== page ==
For over thirty years Kazuri has been a lifeline for economically disenfranchised women in Kenya. Nestled in a quiet suburb in Nairobi, this modest facility is the workplace for three hundred and forty women who have acquired the skill of molding clay into jewelry and various artifacts. Their handiwork is exported to different parts of the world and the proceeds are used to cover their salary and provide health care for their families.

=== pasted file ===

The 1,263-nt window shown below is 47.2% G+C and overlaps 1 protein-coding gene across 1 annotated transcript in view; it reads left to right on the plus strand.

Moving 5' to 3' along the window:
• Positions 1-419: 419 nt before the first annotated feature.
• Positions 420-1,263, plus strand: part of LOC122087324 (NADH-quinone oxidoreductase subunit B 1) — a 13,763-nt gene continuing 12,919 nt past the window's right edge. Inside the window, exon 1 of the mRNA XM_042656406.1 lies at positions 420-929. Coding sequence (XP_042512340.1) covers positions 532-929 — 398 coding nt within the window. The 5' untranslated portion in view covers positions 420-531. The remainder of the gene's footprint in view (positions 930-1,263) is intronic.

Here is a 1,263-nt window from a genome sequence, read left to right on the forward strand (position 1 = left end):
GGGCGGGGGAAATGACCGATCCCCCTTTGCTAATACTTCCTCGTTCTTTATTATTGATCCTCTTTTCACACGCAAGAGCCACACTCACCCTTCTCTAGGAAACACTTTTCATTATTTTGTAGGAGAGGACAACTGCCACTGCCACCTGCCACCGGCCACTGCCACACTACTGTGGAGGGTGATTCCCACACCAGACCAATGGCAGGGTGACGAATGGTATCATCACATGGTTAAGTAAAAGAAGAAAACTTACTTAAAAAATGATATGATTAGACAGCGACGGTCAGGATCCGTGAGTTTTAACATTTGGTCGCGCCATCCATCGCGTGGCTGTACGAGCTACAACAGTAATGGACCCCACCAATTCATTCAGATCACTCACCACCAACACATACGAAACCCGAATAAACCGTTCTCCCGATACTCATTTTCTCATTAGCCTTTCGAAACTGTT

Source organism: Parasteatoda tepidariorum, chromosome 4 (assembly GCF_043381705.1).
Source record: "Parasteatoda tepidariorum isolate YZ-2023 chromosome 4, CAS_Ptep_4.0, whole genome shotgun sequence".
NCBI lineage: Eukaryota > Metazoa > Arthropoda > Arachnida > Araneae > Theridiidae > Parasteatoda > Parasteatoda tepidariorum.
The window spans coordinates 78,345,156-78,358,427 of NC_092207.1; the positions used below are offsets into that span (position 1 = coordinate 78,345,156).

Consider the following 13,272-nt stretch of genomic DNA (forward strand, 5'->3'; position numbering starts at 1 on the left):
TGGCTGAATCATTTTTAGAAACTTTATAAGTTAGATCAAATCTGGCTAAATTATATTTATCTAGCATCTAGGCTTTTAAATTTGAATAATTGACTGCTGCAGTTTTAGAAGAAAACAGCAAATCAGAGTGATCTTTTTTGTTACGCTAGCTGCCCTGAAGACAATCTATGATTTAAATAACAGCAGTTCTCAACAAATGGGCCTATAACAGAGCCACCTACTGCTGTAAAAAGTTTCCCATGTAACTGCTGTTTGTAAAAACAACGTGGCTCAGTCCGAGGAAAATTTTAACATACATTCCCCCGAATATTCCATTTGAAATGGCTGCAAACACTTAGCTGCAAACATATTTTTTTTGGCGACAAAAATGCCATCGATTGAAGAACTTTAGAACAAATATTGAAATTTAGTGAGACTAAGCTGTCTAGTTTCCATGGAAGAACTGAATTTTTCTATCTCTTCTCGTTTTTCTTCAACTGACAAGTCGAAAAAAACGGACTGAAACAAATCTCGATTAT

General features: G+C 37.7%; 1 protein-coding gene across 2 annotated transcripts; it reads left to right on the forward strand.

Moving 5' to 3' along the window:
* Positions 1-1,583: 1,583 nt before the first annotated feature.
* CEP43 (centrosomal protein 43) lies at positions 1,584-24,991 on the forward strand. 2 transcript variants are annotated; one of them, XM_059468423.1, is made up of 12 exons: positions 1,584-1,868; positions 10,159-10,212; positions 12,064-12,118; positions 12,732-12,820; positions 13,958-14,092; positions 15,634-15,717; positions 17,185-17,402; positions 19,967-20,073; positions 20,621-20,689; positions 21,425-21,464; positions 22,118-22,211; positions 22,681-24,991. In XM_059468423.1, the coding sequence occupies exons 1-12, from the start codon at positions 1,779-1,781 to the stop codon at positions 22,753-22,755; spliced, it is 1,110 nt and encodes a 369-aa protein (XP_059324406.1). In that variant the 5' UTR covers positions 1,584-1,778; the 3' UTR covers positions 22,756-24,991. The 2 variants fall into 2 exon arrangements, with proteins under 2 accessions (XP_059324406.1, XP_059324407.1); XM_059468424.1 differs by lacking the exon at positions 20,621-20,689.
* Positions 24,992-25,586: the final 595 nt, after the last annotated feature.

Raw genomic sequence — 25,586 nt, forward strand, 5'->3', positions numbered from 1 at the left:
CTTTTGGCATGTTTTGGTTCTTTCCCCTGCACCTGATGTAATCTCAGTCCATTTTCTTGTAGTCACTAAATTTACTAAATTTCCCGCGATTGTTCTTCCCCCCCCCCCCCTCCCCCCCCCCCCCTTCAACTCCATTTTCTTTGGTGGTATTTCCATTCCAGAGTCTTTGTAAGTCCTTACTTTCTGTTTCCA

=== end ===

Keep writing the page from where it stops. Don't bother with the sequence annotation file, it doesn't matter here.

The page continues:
This inspiring workshop was started in 1970 when Susan Wood, a Kenyan born British woman, invited a Kenyan woman from a neighbouring village to help her craft beads out of clay. This woman in turn invited other women she knew to join the initiative. In a few short years, this small-scale project blossomed into a reputable business and a hotspot for international tourists. During a 2011 visit to Kenya, I toured the facility and met women like Teresa who have been empowered economically and socially by her work at Kazuri. Listen to Teresa’s story http://youtu.be/hZDRC0S_1X0